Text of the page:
Should Instagram fact check?

Instagram now fact checks post and flagges them for false information.(image from

In the last few years, “fake news” has become a household topic. Even President Donald Trump promotes the idea of falsified facts. But there is an issue born from the overabundance of alleged false information, it has become hard to tell what really is fake and what is true, especially on social media platforms like Instagram.

In 2016, Facebook launched its fact-checking initiative due to the presidential election and the Russian IRA scandal. A few years later, Instagram followed suit. Both Instagram and Facebook now have a system in place which allows users to report what they think is fake news. At this point, the post may be reviewed by “third-party fact-checkers across the globe” ( These fact checkers are from over 25 business partners in 14 different countries.

Once the post is verified to be false, it receives a flag that warns viewers that the information contained may not be accurate. The post then gets removed from any explore pages or hashtags, which prevents the post from showing up in searches.

Between Russia’s IRA and anti vaxxers, falsified news can be very dangerous. Instagram and Facebook are significantly lowering this risk by implementing fact-checkers.

The social media giants have made sure that the fact-checkers are non-partisan and committed to catching false information, regardless of where it is from.

Fact-checkers are incredibly important in stopping the flow of fake news and they also help build trust in viewers. If the news is flagged whenever fake, people will no longer be able to claim that factually accurate reports are false. This in turn would lead to more productive debates in the political world, and viewers making more informed decisions on who and what to vote for and what information to trust.

Should Instagram fact check?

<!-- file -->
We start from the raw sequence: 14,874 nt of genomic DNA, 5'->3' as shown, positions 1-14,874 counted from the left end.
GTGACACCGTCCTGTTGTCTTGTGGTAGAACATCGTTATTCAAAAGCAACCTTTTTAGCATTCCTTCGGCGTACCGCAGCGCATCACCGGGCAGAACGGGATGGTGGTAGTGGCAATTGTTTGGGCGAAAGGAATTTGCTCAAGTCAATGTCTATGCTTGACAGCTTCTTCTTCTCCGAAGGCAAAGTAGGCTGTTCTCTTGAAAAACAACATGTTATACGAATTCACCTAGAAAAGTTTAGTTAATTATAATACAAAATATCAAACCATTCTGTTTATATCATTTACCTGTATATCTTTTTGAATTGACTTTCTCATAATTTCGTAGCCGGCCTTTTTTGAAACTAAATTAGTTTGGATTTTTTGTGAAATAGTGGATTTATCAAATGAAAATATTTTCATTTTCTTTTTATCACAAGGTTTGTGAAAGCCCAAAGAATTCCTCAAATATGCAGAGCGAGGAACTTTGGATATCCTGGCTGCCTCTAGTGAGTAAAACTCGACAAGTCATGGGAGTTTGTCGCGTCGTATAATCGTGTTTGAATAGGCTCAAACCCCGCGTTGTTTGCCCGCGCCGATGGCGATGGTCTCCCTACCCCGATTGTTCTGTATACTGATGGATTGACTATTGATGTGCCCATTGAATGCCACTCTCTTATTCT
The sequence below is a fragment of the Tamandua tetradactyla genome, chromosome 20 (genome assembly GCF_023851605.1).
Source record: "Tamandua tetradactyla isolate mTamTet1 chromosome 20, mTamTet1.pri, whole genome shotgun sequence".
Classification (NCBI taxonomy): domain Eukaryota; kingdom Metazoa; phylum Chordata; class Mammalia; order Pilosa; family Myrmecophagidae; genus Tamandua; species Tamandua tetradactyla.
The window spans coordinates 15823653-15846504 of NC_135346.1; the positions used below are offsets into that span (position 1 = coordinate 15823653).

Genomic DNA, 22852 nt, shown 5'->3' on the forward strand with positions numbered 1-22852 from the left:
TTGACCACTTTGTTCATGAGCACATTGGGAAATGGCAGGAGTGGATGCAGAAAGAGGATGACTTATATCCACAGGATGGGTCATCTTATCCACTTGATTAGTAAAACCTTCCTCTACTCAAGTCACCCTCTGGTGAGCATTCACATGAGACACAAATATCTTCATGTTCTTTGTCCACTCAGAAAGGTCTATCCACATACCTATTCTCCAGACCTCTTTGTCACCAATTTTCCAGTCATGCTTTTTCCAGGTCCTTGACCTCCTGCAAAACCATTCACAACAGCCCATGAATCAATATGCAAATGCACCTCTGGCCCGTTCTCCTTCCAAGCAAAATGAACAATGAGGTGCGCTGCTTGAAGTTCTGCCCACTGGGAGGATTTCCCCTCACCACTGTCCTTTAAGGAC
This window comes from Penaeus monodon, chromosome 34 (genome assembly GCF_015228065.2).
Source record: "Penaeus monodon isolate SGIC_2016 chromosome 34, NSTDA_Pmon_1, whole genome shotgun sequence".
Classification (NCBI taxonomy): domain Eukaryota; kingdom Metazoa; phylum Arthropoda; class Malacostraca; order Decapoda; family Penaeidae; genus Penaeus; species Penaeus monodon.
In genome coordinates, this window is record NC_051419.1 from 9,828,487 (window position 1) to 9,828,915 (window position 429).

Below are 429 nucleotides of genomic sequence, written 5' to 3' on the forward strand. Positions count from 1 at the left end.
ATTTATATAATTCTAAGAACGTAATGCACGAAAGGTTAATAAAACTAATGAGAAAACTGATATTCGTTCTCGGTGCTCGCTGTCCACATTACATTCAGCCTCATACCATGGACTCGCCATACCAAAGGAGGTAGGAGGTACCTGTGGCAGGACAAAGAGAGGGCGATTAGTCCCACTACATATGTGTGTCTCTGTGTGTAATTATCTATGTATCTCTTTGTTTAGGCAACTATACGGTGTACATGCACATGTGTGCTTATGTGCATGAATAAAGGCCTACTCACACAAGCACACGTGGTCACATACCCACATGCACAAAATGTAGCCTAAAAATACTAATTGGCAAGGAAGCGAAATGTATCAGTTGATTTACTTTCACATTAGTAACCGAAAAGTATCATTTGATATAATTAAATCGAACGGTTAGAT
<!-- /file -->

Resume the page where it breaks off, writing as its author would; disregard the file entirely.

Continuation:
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On the other hand, Instagram and Facebook fact-checking can be harmful to viewers.

Because viewers now know that these sites are fact-checking, it could be assumed that if the information is not flagged, then it is entirely accurate. This can be dangerous for consumers of un-flagged false media.

Although the number of fact-checkers is continuing to grow, there are not enough to catch every piece of false information, and the process for verifying claims on social media contains too many variables to be done by robots.

For example, a fact-checker must first identify if the alleged post is meant to be a joke or satire. Next, they must figure out if the claim might be accurate, but out of context. This covers thousands of posts, as it is easy to take words out of contest and contort their meaning. Fact-checkers have to ask themselves, what constitutes a lie of omission that deserves to be flagged?

Finally, the post’s claim must be run through a series of tests to figure out if any source can verify the information.

If a source is provided, that too must be checked with the above process. This laborious process has to be done manually.

If there are fact-checkers, but they cannot identify all of the false information, is it worth tricking viewers into thinking that they are consuming entirely accurate facts?

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